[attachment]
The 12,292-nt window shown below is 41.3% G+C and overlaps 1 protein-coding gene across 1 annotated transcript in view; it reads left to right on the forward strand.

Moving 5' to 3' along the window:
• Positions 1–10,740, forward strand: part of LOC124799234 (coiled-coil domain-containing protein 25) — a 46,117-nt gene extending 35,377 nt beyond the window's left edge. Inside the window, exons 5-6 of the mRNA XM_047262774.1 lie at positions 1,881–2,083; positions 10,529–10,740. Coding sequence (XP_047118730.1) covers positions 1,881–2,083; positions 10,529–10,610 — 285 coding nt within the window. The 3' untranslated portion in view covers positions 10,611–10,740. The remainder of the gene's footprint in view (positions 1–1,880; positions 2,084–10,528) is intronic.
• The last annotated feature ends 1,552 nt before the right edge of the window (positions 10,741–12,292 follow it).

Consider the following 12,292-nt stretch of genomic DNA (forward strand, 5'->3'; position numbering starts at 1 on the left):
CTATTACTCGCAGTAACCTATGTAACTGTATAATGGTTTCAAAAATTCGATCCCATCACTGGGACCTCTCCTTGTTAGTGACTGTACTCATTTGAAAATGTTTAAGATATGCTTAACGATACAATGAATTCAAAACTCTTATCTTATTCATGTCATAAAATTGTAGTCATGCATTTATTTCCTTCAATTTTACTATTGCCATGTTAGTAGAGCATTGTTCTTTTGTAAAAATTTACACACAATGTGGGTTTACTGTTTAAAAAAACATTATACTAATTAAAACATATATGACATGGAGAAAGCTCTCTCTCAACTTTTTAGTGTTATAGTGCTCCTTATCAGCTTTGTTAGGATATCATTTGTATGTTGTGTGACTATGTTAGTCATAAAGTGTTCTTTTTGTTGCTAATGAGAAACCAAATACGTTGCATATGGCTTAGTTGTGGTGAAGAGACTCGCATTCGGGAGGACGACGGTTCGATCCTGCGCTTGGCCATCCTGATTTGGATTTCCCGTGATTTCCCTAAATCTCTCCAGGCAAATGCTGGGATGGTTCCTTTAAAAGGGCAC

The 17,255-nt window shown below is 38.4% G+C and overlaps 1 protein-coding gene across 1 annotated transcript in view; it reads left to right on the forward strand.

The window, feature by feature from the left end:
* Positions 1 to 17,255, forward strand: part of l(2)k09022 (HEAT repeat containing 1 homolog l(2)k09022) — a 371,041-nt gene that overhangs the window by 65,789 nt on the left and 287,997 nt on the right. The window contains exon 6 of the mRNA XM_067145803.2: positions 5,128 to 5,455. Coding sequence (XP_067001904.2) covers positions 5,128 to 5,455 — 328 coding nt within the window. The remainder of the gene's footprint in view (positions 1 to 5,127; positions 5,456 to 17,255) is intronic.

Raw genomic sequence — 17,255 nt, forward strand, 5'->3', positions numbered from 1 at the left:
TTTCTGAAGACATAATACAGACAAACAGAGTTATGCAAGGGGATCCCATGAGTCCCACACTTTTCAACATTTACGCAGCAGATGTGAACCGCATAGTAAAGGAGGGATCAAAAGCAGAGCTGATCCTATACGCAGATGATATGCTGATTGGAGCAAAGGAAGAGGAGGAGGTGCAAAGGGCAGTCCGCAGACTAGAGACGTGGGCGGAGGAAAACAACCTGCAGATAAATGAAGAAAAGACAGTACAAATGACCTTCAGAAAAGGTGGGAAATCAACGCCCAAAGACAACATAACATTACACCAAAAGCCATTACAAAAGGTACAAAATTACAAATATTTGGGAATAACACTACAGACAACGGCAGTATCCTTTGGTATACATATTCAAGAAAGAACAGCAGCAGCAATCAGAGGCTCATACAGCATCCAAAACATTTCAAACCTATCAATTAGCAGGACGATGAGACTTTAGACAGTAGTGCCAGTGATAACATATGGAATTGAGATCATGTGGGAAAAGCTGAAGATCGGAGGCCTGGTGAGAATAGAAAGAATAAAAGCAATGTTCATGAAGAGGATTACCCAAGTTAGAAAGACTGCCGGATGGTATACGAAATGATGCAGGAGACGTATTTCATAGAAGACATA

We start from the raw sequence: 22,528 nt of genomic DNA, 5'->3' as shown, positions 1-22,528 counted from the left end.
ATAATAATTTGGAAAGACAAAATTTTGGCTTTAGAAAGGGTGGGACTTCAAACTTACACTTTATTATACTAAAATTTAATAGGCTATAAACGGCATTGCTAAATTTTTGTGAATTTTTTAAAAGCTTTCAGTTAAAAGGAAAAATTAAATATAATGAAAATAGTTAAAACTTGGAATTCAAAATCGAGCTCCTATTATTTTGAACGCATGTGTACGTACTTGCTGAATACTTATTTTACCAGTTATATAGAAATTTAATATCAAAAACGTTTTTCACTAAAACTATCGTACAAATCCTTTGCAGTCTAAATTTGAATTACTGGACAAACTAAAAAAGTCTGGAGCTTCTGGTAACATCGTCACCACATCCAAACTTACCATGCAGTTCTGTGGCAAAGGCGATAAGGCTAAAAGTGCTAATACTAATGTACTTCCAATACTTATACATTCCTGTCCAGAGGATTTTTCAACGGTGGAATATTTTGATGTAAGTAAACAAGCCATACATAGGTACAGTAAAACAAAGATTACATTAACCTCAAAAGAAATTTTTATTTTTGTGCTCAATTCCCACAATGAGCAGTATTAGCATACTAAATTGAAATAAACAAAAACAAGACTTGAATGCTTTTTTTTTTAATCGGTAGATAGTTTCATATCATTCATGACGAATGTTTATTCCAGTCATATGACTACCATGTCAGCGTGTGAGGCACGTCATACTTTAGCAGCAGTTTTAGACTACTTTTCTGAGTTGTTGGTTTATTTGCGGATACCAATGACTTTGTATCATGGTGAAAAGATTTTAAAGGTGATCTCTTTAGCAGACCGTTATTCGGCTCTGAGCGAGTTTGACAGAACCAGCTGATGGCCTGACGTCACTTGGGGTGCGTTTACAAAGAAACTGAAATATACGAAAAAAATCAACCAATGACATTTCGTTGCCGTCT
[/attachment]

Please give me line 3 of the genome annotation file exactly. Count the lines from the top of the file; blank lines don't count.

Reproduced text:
• Positions 1–10,740, forward strand: part of LOC124799234 (coiled-coil domain-containing protein 25) — a 46,117-nt gene extending 35,377 nt beyond the window's left edge. Inside the window, exons 5-6 of the mRNA XM_047262774.1 lie at positions 1,881–2,083; positions 10,529–10,740. Coding sequence (XP_047118730.1) covers positions 1,881–2,083; positions 10,529–10,610 — 285 coding nt within the window. The 3' untranslated portion in view covers positions 10,611–10,740. The remainder of the gene's footprint in view (positions 1–1,880; positions 2,084–10,528) is intronic.